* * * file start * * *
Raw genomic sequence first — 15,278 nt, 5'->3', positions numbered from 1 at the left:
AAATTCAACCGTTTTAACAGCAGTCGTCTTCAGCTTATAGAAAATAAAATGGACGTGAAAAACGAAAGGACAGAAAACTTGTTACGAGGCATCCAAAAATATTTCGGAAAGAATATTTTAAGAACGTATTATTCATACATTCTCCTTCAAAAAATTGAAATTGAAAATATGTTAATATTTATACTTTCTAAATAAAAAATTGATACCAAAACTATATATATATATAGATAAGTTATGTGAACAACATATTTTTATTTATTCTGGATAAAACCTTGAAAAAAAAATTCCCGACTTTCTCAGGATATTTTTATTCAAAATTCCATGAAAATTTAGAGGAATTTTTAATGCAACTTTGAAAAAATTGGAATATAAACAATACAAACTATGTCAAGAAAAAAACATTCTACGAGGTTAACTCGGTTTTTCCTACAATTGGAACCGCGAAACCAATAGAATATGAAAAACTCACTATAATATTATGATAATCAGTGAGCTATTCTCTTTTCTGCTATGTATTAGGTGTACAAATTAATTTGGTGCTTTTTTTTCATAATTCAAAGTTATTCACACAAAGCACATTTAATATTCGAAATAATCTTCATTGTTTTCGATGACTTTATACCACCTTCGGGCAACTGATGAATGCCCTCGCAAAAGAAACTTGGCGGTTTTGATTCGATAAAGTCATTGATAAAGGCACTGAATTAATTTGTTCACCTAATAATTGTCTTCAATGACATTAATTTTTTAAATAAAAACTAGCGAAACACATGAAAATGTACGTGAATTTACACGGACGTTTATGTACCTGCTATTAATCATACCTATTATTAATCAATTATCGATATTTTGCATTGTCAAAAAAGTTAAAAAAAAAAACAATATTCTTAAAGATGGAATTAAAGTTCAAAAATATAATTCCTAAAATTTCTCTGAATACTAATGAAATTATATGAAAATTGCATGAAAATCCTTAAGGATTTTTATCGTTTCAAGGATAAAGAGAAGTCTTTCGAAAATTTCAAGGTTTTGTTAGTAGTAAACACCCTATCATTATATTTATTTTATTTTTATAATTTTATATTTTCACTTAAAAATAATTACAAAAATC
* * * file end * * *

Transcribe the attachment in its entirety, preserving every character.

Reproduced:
Raw genomic sequence first — 15,278 nt, 5'->3', positions numbered from 1 at the left:
AAATTCAACCGTTTTAACAGCAGTCGTCTTCAGCTTATAGAAAATAAAATGGACGTGAAAAACGAAAGGACAGAAAACTTGTTACGAGGCATCCAAAAATATTTCGGAAAGAATATTTTAAGAACGTATTATTCATACATTCTCCTTCAAAAAATTGAAATTGAAAATATGTTAATATTTATACTTTCTAAATAAAAAATTGATACCAAAACTATATATATATATAGATAAGTTATGTGAACAACATATTTTTATTTATTCTGGATAAAACCTTGAAAAAAAAATTCCCGACTTTCTCAGGATATTTTTATTCAAAATTCCATGAAAATTTAGAGGAATTTTTAATGCAACTTTGAAAAAATTGGAATATAAACAATACAAACTATGTCAAGAAAAAAACATTCTACGAGGTTAACTCGGTTTTTCCTACAATTGGAACCGCGAAACCAATAGAATATGAAAAACTCACTATAATATTATGATAATCAGTGAGCTATTCTCTTTTCTGCTATGTATTAGGTGTACAAATTAATTTGGTGCTTTTTTTTCATAATTCAAAGTTATTCACACAAAGCACATTTAATATTCGAAATAATCTTCATTGTTTTCGATGACTTTATACCACCTTCGGGCAACTGATGAATGCCCTCGCAAAAGAAACTTGGCGGTTTTGATTCGATAAAGTCATTGATAAAGGCACTGAATTAATTTGTTCACCTAATAATTGTCTTCAATGACATTAATTTTTTAAATAAAAACTAGCGAAACACATGAAAATGTACGTGAATTTACACGGACGTTTATGTACCTGCTATTAATCATACCTATTATTAATCAATTATCGATATTTTGCATTGTCAAAAAAGTTAAAAAAAAAAACAATATTCTTAAAGATGGAATTAAAGTTCAAAAATATAATTCCTAAAATTTCTCTGAATACTAATGAAATTATATGAAAATTGCATGAAAATCCTTAAGGATTTTTATCGTTTCAAGGATAAAGAGAAGTCTTTCGAAAATTTCAAGGTTTTGTTAGTAGTAAACACCCTATCATTATATTTATTTTATTTTTATAATTTTATATTTTCACTTAAAAATAATTACAAAAATC